Orlando Metro Area Addiction Centers

Home to big theme parks and a bustling tourism industry, Orlando, Florida, is a prime destination and vacation city for many. With a resident population of 262,372, Orlando is a bustling and busy city.

Almost 20 percent of the city’s population is below the poverty level.[1] Located in central Florida, Orlando is in Orange County, and it is in an at-risk area for drug trafficking and smuggling. The United States Department of Justice (DOJ) places Orlando inside the Central Florida High Intensity Drug Trafficking Area (HIDTA), which includes the counties of Orange, Seminole, Osceola, Polk, Volusia, Pinellas, and Hillsborough.[2] Orlando may be a shipment hub for cash and drugs, especially marijuana coming from Mexico.[3] Controlled prescription drug trafficking, diversion, and abuse, as well as cocaine use, are also concerns in this region of Central Florida.[4]

Orlando Metro Area Treatment

With the increased presence of drugs may also come drug abuse. Within Florida, an estimated 8 percent of the population are considered current drug abusers (according to a survey done on past-month drug abuse in 2008).[5] While this is similar to the national drug abuse average, the drug overdose rate for Floridians is higher than the rest of the country; Florida ranks 11th in drug overdose mortality rates in the United States.[6] More than 4,000 Florida residents had one or more drugs in their system at their time of death in just the first six months of 2014.[7] In many of these cases, a drug overdose was the cause of death.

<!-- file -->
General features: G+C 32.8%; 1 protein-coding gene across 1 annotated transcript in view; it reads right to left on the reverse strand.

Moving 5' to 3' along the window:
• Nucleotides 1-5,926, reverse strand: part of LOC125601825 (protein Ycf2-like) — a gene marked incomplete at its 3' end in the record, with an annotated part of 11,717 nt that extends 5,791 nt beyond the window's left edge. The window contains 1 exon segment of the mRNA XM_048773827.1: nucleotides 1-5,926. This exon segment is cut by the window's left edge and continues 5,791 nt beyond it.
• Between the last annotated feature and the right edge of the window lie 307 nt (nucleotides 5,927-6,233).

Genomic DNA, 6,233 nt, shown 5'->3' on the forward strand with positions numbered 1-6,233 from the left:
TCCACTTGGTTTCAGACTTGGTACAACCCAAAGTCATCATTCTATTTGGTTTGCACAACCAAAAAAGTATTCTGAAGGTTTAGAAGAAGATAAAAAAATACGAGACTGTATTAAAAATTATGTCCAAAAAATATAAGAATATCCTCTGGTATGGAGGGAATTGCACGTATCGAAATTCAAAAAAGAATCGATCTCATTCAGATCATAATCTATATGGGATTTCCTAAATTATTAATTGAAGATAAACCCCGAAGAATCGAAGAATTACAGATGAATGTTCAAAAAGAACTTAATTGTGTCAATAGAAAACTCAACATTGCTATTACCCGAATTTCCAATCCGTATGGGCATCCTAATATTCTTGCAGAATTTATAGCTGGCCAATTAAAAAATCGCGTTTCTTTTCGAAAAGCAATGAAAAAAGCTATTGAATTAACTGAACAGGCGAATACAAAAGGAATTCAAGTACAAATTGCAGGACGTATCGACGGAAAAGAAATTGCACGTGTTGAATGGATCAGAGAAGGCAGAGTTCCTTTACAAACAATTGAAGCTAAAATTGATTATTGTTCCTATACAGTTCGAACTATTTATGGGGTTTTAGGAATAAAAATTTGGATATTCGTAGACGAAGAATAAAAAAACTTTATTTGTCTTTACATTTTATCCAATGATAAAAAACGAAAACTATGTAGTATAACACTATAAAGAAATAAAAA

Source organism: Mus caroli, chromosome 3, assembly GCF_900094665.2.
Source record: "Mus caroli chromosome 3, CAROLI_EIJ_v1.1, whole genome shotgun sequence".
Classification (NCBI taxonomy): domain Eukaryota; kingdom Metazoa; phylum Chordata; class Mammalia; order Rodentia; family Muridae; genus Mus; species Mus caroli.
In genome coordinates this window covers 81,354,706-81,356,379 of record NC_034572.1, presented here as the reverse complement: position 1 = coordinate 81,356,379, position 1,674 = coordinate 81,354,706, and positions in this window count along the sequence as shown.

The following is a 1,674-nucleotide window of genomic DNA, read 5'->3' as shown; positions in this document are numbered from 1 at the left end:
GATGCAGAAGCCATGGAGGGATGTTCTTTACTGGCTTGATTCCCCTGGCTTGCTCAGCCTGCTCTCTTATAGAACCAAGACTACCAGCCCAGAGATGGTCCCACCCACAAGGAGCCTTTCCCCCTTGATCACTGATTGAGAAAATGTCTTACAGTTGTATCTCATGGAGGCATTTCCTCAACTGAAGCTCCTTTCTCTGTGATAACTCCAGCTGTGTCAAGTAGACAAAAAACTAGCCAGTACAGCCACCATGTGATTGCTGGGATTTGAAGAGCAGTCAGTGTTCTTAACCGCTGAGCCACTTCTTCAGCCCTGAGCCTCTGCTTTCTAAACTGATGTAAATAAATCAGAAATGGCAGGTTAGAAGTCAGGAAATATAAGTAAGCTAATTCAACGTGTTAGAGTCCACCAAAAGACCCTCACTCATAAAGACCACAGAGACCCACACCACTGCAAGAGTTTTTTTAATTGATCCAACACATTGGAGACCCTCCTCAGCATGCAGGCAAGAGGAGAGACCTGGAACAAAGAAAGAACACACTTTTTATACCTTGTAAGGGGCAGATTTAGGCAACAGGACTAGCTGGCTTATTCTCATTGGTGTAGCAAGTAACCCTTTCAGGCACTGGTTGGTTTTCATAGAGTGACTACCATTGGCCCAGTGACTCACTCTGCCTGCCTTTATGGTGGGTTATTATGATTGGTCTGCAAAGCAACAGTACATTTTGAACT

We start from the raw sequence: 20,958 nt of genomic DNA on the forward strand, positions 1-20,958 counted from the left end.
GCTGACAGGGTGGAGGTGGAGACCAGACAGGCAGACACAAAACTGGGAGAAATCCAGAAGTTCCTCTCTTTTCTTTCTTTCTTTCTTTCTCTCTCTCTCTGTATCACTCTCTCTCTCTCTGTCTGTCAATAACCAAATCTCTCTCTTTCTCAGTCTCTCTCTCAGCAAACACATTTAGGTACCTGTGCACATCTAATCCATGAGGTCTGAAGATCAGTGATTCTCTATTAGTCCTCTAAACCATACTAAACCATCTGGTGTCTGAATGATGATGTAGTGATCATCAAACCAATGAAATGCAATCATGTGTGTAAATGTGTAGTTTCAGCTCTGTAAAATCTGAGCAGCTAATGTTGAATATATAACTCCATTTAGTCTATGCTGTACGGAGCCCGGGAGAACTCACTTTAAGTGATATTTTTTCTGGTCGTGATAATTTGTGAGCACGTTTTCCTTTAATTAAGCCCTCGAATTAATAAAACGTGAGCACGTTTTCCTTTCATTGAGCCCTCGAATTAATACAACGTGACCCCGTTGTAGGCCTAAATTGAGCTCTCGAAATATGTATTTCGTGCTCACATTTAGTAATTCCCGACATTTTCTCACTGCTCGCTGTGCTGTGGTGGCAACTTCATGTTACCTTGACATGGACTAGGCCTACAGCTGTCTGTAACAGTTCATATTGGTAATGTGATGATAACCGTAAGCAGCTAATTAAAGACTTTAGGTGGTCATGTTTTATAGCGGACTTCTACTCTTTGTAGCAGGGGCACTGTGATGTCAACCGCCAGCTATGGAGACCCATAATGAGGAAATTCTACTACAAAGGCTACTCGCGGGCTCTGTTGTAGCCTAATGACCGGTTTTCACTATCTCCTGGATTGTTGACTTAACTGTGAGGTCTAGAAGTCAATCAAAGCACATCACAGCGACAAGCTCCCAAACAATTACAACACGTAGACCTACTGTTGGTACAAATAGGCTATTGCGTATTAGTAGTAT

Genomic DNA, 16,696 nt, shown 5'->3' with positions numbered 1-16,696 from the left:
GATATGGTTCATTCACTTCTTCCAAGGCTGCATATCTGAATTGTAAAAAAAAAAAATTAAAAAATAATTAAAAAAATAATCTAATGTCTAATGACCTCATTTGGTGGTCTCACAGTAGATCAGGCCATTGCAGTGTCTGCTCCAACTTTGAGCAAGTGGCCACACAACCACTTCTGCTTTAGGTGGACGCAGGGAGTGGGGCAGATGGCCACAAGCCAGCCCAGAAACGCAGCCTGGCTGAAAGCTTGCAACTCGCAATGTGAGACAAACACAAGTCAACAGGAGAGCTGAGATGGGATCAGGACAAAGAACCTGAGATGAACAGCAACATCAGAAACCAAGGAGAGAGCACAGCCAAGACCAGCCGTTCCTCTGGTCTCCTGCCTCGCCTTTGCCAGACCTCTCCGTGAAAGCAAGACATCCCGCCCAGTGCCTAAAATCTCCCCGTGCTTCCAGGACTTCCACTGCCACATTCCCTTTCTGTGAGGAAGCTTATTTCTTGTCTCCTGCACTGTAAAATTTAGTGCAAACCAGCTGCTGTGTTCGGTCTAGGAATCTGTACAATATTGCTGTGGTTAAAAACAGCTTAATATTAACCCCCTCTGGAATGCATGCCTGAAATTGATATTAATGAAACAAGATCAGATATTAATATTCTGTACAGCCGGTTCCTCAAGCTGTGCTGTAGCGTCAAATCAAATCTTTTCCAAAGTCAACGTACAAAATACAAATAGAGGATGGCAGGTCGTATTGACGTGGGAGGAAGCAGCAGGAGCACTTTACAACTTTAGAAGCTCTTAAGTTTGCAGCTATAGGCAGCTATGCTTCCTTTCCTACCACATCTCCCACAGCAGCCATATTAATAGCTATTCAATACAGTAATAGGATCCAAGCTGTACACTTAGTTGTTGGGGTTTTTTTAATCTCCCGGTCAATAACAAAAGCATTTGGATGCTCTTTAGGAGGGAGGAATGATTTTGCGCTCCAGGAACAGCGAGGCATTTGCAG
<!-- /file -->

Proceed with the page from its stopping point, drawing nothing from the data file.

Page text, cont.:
Addiction is another potential side effect to drug abuse, and it often co-occurs with mental illness as well. An estimated 660,000 adults and 181,000 children in Florida suffered from mental illness at the time of the national survey in 2010.[8] Mental health and substance abuse both fall into the category of behavioral health, and both conditions are highly treatable with the proper type and level of care.

The Rise and Fall of Pill Mills

pill mills florida

Opioid pain pills like OxyContin (oxycodone) and Vicodin (hydrocodone) effectively block pain sensors in the brain. Perhaps an unintended consequence, they also activate the reward and pleasure centers by increasing dopamine levels. When abused a rush of euphoria, or high, occurs, thereby increasing the abuse potential of these drugs. As the demand for these drugs rose, retail pill mill outlets began springing up all over Florida. Due to its easy access to the rest of the country, Orlando became a hub for the diversion of controlled prescription drugs (CPDs).

In 2009, the Orlando Metropolitan Bureau of Investigation (MBI) reported a big jump of CPD-related investigations since 2007, from 10 percent to 70 percent of their cases.[9] In 2011, there were over 850 pain clinics and only seven of the top 100 oxycodone prescribing doctors in the US were not located in Florida in 2010.[10]